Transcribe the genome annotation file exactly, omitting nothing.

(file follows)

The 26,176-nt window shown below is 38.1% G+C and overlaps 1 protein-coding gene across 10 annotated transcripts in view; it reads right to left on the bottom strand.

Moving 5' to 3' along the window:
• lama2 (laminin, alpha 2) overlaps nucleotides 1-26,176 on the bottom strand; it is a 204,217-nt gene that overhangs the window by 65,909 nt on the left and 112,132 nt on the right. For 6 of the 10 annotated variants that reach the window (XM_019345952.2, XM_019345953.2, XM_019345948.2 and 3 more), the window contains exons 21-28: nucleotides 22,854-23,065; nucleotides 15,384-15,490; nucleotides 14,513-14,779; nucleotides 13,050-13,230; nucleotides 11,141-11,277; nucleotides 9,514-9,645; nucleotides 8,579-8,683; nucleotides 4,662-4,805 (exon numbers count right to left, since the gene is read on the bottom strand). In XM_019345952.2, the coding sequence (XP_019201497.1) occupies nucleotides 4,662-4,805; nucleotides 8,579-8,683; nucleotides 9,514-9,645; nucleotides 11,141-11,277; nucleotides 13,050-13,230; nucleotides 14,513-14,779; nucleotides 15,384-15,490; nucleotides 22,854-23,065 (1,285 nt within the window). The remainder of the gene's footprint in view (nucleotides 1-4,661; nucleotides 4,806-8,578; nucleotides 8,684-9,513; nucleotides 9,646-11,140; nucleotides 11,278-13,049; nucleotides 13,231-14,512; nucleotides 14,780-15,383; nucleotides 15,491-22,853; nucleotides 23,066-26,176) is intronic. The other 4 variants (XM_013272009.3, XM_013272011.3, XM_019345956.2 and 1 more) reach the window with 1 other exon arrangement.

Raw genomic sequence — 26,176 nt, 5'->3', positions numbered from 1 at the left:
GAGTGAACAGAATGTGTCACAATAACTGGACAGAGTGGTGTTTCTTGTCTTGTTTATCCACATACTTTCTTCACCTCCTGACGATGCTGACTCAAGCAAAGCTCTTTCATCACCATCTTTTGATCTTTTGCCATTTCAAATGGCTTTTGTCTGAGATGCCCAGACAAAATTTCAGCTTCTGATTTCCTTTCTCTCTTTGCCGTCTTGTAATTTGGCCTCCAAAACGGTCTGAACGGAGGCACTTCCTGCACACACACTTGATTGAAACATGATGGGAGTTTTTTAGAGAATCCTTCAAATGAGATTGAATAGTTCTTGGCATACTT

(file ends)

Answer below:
The 26,176-nt window shown below is 38.1% G+C and overlaps 1 protein-coding gene across 10 annotated transcripts in view; it reads right to left on the bottom strand.

Moving 5' to 3' along the window:
• lama2 (laminin, alpha 2) overlaps nucleotides 1-26,176 on the bottom strand; it is a 204,217-nt gene that overhangs the window by 65,909 nt on the left and 112,132 nt on the right. For 6 of the 10 annotated variants that reach the window (XM_019345952.2, XM_019345953.2, XM_019345948.2 and 3 more), the window contains exons 21-28: nucleotides 22,854-23,065; nucleotides 15,384-15,490; nucleotides 14,513-14,779; nucleotides 13,050-13,230; nucleotides 11,141-11,277; nucleotides 9,514-9,645; nucleotides 8,579-8,683; nucleotides 4,662-4,805 (exon numbers count right to left, since the gene is read on the bottom strand). In XM_019345952.2, the coding sequence (XP_019201497.1) occupies nucleotides 4,662-4,805; nucleotides 8,579-8,683; nucleotides 9,514-9,645; nucleotides 11,141-11,277; nucleotides 13,050-13,230; nucleotides 14,513-14,779; nucleotides 15,384-15,490; nucleotides 22,854-23,065 (1,285 nt within the window). The remainder of the gene's footprint in view (nucleotides 1-4,661; nucleotides 4,806-8,578; nucleotides 8,684-9,513; nucleotides 9,646-11,140; nucleotides 11,278-13,049; nucleotides 13,231-14,512; nucleotides 14,780-15,383; nucleotides 15,491-22,853; nucleotides 23,066-26,176) is intronic. The other 4 variants (XM_013272009.3, XM_013272011.3, XM_019345956.2 and 1 more) reach the window with 1 other exon arrangement.

Raw genomic sequence — 26,176 nt, 5'->3', positions numbered from 1 at the left:
GAGTGAACAGAATGTGTCACAATAACTGGACAGAGTGGTGTTTCTTGTCTTGTTTATCCACATACTTTCTTCACCTCCTGACGATGCTGACTCAAGCAAAGCTCTTTCATCACCATCTTTTGATCTTTTGCCATTTCAAATGGCTTTTGTCTGAGATGCCCAGACAAAATTTCAGCTTCTGATTTCCTTTCTCTCTTTGCCGTCTTGTAATTTGGCCTCCAAAACGGTCTGAACGGAGGCACTTCCTGCACACACACTTGATTGAAACATGATGGGAGTTTTTTAGAGAATCCTTCAAATGAGATTGAATAGTTCTTGGCATACTT